(CN) – Birds of a feather flock together, but research published Tuesday in the American Physics Institute journal Chaos looks for the leaders that determine where the seemingly headless group moves.
“Understanding the underlying coordination mechanism of these appealing phenomena helps us gain more cognition of the world where we live,” said author Duxin Chen, an assistant professor at China’s Southeast University in a statement.
In search of “an information theory-based method to reveal the causal relationship among individuals,” researchers from Southeast University in Nanjing and the China University of Mining and Technology banded together to analyze datasets collected from three pigeon flocks, with 10 birds each.
The data used in this study was originally collected by University of Konstanz bio-physicist Máté Nagy in a 2013 study aiming to understand dominance and leadership in swarm-like groups.
Researchers then fed their data on individual bird position, velocity, and acceleration in a k-nearest neighbor data mining algorithm, designed to recognize patterns in problem sets without specific parameters.
Computer science has been working toward a data-driven explanation of flock behavior for decades. Craig Reynold’s 1987 Boids program simulated “bird-oid objects” in bird-like flocks, based on the “famous three rules: avoid collision, velocity alignment, and cohesion to center.”
In this study, Chinese researchers challenge that while previous research offers “sufficiently intuitive explanations to the interaction mechanism and emergence phenomenon of coordinated behavior, the proposed simple interaction rules still lack the support of empirical evidence.”
Even as few as 10 individual birds create a complex system, with each individual at once responding to its neighbors and influencing their behavior.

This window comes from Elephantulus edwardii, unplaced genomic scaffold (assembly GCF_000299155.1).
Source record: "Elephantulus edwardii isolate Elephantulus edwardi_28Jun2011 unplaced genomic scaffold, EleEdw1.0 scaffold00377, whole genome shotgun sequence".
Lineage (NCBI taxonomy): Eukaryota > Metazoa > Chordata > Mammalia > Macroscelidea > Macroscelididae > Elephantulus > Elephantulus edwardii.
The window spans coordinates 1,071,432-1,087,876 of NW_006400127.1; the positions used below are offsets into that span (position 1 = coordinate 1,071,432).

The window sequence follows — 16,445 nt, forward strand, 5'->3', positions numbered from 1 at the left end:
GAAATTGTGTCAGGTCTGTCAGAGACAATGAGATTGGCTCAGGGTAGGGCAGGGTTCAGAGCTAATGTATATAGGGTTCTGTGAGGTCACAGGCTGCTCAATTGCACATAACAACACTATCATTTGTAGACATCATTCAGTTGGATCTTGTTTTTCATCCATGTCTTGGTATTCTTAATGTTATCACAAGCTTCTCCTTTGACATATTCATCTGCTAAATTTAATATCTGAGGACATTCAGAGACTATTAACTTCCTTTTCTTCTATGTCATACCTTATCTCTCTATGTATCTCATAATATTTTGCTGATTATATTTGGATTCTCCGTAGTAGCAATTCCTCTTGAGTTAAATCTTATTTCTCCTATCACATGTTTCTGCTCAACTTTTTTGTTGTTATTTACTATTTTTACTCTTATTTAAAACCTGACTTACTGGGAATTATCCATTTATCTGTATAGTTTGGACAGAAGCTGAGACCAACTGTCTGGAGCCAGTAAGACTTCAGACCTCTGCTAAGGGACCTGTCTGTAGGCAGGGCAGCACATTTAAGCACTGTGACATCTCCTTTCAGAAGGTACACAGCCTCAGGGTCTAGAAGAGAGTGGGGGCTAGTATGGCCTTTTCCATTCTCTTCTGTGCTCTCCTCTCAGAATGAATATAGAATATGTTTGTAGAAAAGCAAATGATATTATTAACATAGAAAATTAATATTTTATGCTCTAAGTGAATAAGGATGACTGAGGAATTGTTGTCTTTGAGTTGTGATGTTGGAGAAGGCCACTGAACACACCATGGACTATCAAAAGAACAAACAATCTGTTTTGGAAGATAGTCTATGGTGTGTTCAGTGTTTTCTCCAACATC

“For pigeon flocks,” researchers noted, “the flight competition is intensive, which means the individuals are not likely to establish fixed causal connections with others. The interacting neighbors are easy to change when angular velocity is larger, since the constraints to keep cohesive exist.”
But one trend stuck out: the most influential birds fly closest to the center.
“Interestingly, the individuals closer to the mass center and the average velocity direction are more influential to others, which means location and flight direction are two factors that matter in their interactions,” Chen said.
In an email, Chen added that he hopes to see the research applied to better understand the collective motion of animal groups.
“The key factor is to calculate the mutual information in order to obtain causality,” Chen explained. “However, different kinds of collective motion have their own features, so it could be applied to human traffic patterns if the assumption of the algorithm is reasonable in the considered human mobility pattern.”
The researchers are also interested in seeing the algorithm tested against flocks of starlings and herds of large mammals, which behave differently in their own collectives.
Currently the team is using a similar model-free causality analysis to understand the collective behaviors of immune system cells.